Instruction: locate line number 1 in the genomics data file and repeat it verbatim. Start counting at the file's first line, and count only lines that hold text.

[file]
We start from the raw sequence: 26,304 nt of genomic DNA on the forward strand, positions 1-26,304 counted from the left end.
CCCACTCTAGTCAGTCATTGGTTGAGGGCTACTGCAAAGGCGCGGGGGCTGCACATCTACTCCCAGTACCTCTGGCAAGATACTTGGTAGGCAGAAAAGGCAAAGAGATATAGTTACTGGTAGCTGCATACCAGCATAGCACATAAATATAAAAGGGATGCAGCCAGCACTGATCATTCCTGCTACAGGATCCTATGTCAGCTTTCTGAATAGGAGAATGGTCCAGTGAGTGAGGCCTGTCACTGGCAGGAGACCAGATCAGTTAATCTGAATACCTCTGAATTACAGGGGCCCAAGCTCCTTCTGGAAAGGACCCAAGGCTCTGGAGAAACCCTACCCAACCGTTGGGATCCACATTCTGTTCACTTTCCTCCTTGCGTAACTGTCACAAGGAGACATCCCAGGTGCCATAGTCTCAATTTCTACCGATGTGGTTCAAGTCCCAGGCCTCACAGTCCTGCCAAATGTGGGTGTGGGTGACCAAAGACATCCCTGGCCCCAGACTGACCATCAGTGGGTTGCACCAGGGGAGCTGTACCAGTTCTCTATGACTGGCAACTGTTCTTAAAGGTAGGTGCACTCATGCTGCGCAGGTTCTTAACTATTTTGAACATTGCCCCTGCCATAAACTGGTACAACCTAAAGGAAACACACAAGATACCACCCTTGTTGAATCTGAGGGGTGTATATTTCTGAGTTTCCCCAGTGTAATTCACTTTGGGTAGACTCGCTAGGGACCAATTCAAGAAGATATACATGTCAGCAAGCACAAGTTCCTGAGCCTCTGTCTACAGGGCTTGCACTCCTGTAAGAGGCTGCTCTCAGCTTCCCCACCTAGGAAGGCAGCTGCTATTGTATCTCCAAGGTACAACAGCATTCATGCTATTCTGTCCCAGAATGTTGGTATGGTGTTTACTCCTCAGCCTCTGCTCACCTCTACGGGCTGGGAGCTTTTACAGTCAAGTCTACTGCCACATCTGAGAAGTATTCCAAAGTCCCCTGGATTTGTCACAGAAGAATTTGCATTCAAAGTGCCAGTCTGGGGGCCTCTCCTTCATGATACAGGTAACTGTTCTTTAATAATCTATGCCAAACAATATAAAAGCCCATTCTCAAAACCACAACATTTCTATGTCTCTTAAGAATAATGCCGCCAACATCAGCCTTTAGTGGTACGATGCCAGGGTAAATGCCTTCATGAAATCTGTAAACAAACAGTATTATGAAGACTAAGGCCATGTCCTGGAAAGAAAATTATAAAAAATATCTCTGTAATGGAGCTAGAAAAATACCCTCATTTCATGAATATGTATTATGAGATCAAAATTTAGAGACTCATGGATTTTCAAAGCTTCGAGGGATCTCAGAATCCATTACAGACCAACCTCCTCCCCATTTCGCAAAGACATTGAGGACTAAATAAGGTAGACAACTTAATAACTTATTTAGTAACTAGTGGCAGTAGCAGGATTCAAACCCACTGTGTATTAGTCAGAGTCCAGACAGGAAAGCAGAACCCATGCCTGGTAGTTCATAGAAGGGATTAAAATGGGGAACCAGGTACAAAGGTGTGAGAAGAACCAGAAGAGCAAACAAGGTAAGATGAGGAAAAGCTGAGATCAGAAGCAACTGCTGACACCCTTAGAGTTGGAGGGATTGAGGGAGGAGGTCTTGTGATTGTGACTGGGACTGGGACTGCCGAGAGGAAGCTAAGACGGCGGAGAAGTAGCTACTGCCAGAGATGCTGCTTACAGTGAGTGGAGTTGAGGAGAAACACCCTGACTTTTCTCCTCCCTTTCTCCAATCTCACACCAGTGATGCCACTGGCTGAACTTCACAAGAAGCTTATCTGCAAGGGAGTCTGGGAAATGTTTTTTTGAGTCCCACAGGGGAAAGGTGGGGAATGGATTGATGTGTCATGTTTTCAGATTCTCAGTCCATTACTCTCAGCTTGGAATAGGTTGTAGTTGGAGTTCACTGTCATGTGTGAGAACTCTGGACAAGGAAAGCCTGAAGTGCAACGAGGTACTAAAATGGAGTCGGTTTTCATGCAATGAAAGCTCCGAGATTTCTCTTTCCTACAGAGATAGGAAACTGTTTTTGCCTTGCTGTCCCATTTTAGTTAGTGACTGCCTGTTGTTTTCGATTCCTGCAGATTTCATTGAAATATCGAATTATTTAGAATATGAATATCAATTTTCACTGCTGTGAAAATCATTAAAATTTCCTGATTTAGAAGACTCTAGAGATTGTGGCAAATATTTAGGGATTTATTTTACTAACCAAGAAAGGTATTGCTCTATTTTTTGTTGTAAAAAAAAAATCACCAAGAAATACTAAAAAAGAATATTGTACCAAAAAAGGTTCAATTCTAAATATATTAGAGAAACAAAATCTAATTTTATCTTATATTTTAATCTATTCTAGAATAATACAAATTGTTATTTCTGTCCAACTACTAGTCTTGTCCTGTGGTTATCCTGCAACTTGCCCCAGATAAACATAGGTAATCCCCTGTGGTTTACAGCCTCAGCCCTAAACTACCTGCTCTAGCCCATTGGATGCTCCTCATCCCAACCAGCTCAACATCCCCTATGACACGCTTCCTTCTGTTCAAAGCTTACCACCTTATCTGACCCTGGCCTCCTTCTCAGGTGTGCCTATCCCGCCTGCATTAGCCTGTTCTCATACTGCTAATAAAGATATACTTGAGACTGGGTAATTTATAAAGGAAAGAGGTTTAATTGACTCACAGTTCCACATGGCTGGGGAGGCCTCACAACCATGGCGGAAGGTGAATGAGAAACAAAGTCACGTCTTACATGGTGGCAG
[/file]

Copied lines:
We start from the raw sequence: 26,304 nt of genomic DNA on the forward strand, positions 1-26,304 counted from the left end.